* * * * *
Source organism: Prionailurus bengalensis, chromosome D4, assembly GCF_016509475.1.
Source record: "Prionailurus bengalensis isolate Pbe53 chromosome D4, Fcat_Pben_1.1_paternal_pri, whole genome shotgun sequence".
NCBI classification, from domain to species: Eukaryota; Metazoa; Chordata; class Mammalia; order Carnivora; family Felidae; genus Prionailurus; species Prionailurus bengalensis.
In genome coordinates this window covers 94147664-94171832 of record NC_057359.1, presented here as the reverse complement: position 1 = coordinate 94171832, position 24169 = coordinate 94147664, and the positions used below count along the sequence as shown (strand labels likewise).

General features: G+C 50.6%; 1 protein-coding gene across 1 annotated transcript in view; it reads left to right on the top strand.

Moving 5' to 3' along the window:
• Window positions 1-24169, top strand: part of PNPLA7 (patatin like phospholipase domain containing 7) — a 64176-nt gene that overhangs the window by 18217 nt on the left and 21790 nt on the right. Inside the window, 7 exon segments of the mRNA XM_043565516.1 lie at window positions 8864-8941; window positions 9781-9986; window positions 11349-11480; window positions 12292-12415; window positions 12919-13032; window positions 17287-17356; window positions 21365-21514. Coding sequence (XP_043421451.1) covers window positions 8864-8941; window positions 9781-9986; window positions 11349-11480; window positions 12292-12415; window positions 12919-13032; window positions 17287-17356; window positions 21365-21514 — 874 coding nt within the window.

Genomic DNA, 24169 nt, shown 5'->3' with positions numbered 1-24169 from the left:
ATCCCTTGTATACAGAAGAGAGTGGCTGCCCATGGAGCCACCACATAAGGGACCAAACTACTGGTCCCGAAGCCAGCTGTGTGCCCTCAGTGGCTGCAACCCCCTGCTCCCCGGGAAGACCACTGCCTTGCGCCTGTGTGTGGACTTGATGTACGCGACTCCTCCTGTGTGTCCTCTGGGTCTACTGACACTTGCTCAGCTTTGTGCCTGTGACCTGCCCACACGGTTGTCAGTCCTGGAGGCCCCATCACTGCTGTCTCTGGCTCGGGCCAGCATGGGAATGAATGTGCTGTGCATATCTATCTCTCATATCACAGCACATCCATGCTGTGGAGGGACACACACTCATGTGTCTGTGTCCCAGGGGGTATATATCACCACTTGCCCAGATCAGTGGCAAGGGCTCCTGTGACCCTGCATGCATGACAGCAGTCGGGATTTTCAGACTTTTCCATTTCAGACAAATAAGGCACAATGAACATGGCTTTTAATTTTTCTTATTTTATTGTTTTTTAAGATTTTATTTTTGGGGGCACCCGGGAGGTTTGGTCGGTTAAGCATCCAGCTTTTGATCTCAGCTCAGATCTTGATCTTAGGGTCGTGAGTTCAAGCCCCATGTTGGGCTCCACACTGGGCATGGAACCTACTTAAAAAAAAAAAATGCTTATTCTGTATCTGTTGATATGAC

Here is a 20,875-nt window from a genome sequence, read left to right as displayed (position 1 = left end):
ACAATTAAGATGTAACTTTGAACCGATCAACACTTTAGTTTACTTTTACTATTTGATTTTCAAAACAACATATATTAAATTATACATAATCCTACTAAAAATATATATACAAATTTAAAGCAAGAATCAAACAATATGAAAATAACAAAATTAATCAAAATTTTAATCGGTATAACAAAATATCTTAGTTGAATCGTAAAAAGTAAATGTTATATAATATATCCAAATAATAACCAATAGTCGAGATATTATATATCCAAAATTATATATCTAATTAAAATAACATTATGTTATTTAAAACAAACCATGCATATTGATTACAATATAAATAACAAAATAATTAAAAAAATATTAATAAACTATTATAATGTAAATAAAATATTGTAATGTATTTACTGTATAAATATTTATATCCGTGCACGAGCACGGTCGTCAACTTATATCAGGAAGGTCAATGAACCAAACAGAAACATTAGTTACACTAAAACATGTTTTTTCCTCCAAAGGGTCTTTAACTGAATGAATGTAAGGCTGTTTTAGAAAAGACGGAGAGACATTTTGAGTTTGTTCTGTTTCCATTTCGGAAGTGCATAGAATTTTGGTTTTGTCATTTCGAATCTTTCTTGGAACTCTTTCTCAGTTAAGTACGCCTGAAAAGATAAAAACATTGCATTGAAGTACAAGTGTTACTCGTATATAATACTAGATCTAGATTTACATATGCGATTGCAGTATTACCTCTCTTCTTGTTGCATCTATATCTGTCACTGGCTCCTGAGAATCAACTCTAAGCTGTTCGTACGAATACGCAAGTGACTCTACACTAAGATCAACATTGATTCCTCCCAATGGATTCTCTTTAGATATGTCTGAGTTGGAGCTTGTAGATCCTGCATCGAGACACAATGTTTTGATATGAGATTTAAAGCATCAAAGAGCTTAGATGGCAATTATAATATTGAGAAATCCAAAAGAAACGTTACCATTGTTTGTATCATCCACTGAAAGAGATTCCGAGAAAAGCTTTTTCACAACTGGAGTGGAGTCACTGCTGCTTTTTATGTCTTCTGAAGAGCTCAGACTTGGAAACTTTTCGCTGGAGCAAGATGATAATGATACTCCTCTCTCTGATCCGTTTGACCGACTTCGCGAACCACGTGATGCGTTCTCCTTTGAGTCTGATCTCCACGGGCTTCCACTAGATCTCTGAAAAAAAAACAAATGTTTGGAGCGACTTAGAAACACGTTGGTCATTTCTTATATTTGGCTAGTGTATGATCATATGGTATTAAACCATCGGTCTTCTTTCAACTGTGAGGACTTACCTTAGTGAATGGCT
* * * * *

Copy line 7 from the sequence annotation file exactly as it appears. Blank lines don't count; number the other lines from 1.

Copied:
• Window positions 1-24169, top strand: part of PNPLA7 (patatin like phospholipase domain containing 7) — a 64176-nt gene that overhangs the window by 18217 nt on the left and 21790 nt on the right. Inside the window, 7 exon segments of the mRNA XM_043565516.1 lie at window positions 8864-8941; window positions 9781-9986; window positions 11349-11480; window positions 12292-12415; window positions 12919-13032; window positions 17287-17356; window positions 21365-21514. Coding sequence (XP_043421451.1) covers window positions 8864-8941; window positions 9781-9986; window positions 11349-11480; window positions 12292-12415; window positions 12919-13032; window positions 17287-17356; window positions 21365-21514 — 874 coding nt within the window.